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Old 04-01-2007, 04:23 PM   #1
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Any statisticians around?

Preferably those who know statistics in a research context?



I need information/advice regarding the skewness of a distribution, and what level of skewness is acceptable before the distribution (of a variable) needs to be transformed.

I know it's a longshot, but I'm desperate.
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Old 04-01-2007, 04:26 PM   #2
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Old 04-01-2007, 04:29 PM   #3
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Oh VP, that sucks
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Old 04-01-2007, 05:04 PM   #4
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Can you ask me in half a year again?
I'm just starting it.
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Old 04-01-2007, 06:06 PM   #5
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do you mean where the whatsit is 0.05 or under, meaning no correlation? honestly, i just finished a unit on research methods (in justice, but it's not unique to the field, obviously), and i have momentarily blanked everything out. which is a shit because i need to remember it all for another unit coming up next.
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Old 04-01-2007, 06:10 PM   #6
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Re: Any statisticians around?

Quote:
Originally posted by VintagePunk

I need information/advice regarding the skewness of a distribution, and what level of skewness is acceptable before the distribution (of a variable) needs to be transformed.
i dont think that there's a single definitive answer to this question. it depends on the model and parameters etc.
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Old 04-01-2007, 06:39 PM   #7
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Quote:
Originally posted by Angela Harlem
do you mean where the whatsit is 0.05 or under, meaning no correlation? honestly, i just finished a unit on research methods (in justice, but it's not unique to the field, obviously), and i have momentarily blanked everything out. which is a shit because i need to remember it all for another unit coming up next.
Yes, it does have to do with correlations, or in my case, lack thereof.

If your sample is skewed (ie. not a normal distribution), there is a good chance that when performing correlations, you will get a false negative - the two variables will appear to be not correlated, when indeed they are. To fix this, you transform the variable to make the distribution normal. I'm working with two variables that should be correlating, but they're not.

Ideal skewness is zero. As I'm sure you know, rarely in research is anything ever ideal. So, I need to know what level of skewness is acceptable, before you do a transformation.

What I've been told is this - you eyeball the distribution, and if it's not normal, do a transformation. I've done histograms with a normal distribution laid over top of them, and while mine aren't perfectly normal, they're not nearly as bad as some of the examples of positive and negative skewness I've seen. The two distributions I'm concerned with right now, the skewness of them are -.233 and .222. I want to know if that's within the bounds of being "normal enough."


U2Man, what do you mean by the model and the parameters?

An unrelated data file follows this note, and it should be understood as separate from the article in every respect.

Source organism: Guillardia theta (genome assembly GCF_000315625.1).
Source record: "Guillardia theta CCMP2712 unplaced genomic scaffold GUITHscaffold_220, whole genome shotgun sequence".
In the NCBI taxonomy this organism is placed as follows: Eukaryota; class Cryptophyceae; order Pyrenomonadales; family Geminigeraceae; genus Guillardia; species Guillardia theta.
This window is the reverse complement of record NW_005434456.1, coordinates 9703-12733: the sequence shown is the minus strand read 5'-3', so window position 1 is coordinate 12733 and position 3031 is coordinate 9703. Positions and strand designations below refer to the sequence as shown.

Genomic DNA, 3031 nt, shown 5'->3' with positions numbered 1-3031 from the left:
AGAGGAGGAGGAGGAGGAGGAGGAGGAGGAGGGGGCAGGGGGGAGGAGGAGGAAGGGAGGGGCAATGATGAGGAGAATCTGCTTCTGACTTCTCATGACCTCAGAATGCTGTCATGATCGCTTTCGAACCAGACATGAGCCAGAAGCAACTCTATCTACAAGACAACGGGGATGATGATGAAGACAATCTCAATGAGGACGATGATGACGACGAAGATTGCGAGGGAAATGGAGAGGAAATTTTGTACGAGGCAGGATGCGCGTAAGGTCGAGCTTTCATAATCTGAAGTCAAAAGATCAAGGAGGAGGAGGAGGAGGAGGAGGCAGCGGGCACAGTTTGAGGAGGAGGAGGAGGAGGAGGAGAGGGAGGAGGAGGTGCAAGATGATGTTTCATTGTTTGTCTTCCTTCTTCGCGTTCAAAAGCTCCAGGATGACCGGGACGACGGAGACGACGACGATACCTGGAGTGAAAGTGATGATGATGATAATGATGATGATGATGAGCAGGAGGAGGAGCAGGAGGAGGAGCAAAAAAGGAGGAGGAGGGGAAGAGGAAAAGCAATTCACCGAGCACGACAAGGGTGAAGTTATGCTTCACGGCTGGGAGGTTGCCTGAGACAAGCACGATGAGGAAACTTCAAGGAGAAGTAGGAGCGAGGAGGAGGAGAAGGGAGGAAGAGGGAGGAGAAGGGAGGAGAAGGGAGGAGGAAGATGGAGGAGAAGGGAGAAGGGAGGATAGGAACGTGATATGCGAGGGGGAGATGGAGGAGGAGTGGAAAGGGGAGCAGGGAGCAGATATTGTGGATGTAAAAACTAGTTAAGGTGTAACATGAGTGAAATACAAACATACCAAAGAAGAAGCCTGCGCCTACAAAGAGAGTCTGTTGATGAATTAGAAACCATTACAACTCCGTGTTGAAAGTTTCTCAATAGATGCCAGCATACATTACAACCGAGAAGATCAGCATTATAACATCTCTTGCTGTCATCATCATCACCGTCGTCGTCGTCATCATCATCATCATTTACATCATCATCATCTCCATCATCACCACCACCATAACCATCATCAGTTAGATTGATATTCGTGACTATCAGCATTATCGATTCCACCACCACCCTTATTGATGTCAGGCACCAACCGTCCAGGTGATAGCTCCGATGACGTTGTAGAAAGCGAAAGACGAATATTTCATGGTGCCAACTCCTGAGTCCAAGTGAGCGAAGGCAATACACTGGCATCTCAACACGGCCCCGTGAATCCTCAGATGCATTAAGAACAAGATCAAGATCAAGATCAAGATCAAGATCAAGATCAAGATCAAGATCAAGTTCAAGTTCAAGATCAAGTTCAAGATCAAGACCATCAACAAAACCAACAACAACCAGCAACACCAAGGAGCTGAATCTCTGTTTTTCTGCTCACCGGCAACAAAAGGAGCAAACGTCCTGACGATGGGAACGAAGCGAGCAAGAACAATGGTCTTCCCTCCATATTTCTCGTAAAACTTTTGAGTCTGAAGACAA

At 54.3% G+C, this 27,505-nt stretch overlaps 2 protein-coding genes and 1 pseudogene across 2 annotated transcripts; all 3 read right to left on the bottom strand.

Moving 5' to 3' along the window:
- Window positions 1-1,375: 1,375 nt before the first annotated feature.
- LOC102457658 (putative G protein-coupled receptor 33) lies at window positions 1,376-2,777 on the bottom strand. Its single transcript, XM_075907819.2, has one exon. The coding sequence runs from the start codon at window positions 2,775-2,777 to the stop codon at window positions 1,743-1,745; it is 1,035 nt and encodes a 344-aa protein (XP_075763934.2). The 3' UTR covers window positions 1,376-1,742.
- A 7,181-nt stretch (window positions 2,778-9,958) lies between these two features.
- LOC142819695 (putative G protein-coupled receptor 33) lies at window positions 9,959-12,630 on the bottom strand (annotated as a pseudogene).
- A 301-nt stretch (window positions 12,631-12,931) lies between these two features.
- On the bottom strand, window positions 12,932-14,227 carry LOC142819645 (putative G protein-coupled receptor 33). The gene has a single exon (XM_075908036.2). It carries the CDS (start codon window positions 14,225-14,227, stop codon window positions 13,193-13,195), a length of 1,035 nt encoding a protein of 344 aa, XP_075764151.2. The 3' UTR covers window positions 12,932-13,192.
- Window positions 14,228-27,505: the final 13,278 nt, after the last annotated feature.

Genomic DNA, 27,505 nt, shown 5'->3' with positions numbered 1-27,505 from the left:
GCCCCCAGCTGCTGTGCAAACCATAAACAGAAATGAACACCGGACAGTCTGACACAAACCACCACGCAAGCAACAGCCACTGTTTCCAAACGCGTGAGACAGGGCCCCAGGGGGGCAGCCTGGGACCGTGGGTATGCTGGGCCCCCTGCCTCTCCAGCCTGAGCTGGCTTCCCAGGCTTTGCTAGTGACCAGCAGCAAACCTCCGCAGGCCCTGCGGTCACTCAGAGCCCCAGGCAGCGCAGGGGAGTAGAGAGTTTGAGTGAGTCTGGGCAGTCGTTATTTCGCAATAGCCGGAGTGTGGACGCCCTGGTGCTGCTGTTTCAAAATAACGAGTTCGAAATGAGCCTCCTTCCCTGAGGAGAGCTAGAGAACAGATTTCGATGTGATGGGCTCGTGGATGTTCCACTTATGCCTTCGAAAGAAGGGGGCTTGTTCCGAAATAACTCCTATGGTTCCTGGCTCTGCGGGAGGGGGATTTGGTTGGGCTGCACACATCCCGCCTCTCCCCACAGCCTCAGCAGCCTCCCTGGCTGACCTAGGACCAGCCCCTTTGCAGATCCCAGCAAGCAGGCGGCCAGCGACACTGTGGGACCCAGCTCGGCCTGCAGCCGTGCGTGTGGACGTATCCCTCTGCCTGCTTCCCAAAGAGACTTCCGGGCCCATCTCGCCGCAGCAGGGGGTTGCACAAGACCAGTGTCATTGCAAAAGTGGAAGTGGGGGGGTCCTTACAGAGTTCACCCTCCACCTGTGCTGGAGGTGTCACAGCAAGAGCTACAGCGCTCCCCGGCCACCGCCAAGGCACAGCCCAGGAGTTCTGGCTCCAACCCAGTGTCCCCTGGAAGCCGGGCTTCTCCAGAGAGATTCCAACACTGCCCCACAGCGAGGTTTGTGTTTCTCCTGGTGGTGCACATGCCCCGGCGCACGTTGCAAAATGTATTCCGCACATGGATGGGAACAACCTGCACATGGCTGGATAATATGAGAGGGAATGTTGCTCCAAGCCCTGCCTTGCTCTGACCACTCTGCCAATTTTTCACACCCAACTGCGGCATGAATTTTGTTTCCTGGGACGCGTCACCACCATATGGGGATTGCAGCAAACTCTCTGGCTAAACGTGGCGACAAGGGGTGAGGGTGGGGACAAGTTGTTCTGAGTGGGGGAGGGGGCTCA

Does anyone know how to interpret the numbers of either the Kolmogorov-Smirnov or the Shapiro-Wilks tests of normality?
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Old 04-01-2007, 07:51 PM   #8
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Is your significance level set at 0.05? It's a standard which you can use if you haven't been given one, but is going to affect the rejection of your null hypothesis, as you already know. 5 and 1 percent levels are the most common. Do you have to do t-tests and all that, too? We never did Kolmogorov-Smirnov or the Shapiro-Wilks tests of normality, unfortunately.
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Old 04-01-2007, 08:03 PM   #9
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Quote:
Originally posted by Angela Harlem
Is your significance level set at 0.05? It's a standard which you can use if you haven't been given one, but is going to affect the rejection of your null hypothesis, as you already know. 5 and 1 percent levels are the most common. Do you have to do t-tests and all that, too? We never did Kolmogorov-Smirnov or the Shapiro-Wilks tests of normality, unfortunately.
Yeah, SPSS flags all significant correlations, and also gives their significance levels.

We covered t-tests and z-tests in my intro classes many moons ago, but no, I don't need to do any for my research. I'm looking at correlations at the moment, and depending on what comes of that, will probably do multiple regression and/or structural equation modeling.

Thanks for your help, though.



ETA - I looked up the two normality tests I mentioned earlier and I now know what the numbers mean, but I still don't know how normal is normal enough.
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Old 04-01-2007, 08:26 PM   #10
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so you have one positively and one negatively skewed? and they are 'within' normal? Or rather not correlated?.... (trying to guess here from your numbers )

SPSS is satan spawn I love statistics, and don't mind the programme, but something about this two-tailed testing and pearson chi-square bizo etc makes me want to kill people. I severely understimated statistics and research. I'm fine with data that are already worked out and I just need to interpret. But not all this stuff.
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